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deploying over multiple servers using the same domain name

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Hi Guys,

Just after a bit of advice about deployment. 

 

Here is my scenario..

 

(If I am ever lucky enough to have lots of customers for my application - this is a good problem to have!)

  • Let’s say I own www.uniguiapp.com
  • I am using a VM which can scale to a certain degree(I can add more RAM and CPU cores etc.) Lets say for now the limit of the server is 2 customers.
  • I have my application deployed on IIS – Underneath an application pool I have a site for each “Customer” eg.
  • www.uniguiapp.com/customer1 goes to the application and connects to customer1’s database (on the same SQL server instance)
  • www.uniguiapp.com/customer2 goes to the application and connects to customer2’s database (on the same SQL server instance)
  • Each folder on the file system has its “own instance off the unigui application, eg its own ISAPI dll (as each is treated as a different site, underneath the application pool)
  • Now, this setup works well for me, everything is on the same server I can roll out updates and make backups easily enough.

 

Now down to my question…

 

However, the server only has a certain amount of scaling, let’s say I have maxed out ram/cpu and I now have a new customer, let’s say customer3. I would now have to purchase a new VM server to accommodate customer3.

 

I would like to be able to have customer3's url of www.uniguiapp.com/customer3 , eventhough it is running on a different server. (with a different IP of course)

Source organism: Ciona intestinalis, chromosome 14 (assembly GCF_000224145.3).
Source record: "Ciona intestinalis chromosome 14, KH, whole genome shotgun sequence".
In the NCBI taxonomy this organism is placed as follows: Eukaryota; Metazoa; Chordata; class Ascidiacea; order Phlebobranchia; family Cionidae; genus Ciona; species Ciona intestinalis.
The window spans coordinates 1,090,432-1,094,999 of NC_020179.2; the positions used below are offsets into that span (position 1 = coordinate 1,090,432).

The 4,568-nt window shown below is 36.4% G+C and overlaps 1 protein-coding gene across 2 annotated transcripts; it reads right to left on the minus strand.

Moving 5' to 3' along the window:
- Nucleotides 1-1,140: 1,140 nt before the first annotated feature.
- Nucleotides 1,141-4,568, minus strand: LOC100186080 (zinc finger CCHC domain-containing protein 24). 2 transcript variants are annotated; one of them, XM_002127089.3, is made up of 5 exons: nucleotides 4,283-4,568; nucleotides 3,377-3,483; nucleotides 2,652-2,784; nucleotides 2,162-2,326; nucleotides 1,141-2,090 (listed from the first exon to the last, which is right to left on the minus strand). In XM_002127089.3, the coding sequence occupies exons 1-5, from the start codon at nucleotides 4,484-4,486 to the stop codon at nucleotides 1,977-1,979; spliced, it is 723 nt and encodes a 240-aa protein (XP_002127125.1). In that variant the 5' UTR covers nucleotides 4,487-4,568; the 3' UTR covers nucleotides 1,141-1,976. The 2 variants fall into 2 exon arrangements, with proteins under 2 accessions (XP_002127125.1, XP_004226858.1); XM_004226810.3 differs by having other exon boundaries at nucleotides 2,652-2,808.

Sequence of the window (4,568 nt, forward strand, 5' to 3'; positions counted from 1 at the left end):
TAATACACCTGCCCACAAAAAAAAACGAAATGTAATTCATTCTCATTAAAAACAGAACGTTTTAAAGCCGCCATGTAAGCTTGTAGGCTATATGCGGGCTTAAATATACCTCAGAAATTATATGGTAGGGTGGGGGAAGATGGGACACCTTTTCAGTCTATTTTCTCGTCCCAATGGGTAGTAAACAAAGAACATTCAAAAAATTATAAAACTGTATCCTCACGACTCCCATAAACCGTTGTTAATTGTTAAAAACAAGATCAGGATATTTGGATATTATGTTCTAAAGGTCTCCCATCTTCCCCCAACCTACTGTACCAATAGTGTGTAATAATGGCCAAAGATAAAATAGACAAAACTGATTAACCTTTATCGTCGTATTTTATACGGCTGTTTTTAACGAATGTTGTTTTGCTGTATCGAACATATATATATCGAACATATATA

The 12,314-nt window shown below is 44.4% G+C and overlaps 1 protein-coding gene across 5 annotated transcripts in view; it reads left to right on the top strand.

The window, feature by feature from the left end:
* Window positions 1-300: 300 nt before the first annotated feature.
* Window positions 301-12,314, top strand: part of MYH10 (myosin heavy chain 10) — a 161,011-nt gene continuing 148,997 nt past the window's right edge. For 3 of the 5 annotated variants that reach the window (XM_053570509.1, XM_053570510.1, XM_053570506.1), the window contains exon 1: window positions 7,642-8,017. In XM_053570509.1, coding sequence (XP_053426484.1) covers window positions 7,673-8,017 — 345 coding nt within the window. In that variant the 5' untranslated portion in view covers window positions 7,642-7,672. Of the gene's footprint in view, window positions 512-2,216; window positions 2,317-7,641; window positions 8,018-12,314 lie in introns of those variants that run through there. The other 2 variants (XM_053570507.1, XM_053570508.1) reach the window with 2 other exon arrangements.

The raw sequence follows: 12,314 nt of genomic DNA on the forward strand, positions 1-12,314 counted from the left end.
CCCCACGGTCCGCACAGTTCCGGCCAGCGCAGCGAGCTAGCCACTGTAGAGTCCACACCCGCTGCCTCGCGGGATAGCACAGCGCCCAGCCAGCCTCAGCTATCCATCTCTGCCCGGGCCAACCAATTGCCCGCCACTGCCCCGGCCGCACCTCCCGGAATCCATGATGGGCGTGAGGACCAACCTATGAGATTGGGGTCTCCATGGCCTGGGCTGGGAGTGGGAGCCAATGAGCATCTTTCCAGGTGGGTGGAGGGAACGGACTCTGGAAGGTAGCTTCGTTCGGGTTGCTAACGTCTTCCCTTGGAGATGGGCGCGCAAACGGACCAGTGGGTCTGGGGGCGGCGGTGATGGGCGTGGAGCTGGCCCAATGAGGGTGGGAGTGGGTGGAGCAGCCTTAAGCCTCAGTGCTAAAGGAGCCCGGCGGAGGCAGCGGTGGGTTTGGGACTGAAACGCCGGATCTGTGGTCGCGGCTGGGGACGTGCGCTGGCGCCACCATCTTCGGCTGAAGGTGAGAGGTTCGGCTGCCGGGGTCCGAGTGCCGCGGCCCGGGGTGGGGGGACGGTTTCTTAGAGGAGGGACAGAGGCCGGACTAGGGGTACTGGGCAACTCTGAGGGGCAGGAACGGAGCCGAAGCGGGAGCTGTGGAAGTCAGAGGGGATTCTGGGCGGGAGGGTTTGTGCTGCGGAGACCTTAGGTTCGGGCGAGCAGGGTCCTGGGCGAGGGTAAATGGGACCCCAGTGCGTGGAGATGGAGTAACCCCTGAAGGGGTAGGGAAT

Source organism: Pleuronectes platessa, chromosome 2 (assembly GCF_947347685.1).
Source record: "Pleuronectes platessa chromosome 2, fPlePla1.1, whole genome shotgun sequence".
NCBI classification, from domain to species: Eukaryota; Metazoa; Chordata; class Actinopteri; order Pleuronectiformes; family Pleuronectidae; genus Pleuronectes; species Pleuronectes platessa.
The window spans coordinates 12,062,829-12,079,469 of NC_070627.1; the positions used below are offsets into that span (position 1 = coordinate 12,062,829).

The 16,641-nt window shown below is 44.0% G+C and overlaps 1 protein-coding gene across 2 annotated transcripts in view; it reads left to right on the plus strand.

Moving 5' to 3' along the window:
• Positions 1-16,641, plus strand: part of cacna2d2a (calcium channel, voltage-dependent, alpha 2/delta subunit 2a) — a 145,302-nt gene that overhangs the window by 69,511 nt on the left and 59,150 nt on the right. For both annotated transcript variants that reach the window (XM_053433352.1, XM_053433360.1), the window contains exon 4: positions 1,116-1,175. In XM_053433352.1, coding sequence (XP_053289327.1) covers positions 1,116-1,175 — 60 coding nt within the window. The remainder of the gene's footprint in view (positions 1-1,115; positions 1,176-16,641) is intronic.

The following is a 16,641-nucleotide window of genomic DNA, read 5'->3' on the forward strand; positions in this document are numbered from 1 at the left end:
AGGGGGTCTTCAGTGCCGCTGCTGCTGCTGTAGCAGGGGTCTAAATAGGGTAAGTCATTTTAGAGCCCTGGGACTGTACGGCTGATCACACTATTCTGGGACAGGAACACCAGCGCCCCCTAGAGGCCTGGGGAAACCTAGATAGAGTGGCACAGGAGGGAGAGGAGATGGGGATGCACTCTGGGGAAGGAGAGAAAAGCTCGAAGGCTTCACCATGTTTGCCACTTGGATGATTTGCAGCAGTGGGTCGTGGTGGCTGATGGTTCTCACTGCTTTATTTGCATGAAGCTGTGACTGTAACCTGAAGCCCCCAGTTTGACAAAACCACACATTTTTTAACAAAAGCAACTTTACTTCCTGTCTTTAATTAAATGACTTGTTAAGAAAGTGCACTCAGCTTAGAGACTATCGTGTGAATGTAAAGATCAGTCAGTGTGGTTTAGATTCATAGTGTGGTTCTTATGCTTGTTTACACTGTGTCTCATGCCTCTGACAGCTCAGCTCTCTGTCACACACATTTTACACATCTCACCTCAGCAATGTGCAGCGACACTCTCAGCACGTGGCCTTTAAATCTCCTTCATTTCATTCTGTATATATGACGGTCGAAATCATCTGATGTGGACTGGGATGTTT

I want to know if this is possible, and how to achieve it. 

 

Currently I have my server IP mapped to the domain name using a single A record, then my site in IIS maps to the correct directory. 

 

Can I achieve what I need by have another A record on the new server of www.uniguiapp.com/customer3 ?

 

Apologies for the long post, and thanks for reading.

 

Any advice is welcome.

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After some thought, would it be such a bad idea to have one application server , then have a different database server, this way SQL server would be on its own server and I could essentially add more database servers as needed.

Then the application server only has to worry about the application, not the DBMS.

 

This to me seems like a viable option splitting out concerns , may cost more , but long term is more scalable.

 

Anyone have any thoughts?

 

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You have a multitude of choices. Just a few ones :

 

1.All on one machine : If the applications are the same you put a single DLL mapped to the URL and connect o a "master database"

                                   The master gives you access to one or more "work databases"

                                   so the URL for different customers is the same ( www.uniguiapp.com/myapp....)

                                   but the login directs you to a particular customer database so you skip all the hassle of defining different URL-s ,

                                   registering them in the DNS etc.

                                   

2.One Application Server ( cut1 + cust2 + .... cust n) and one separate machine with the Database server. You split the load o 2 machines.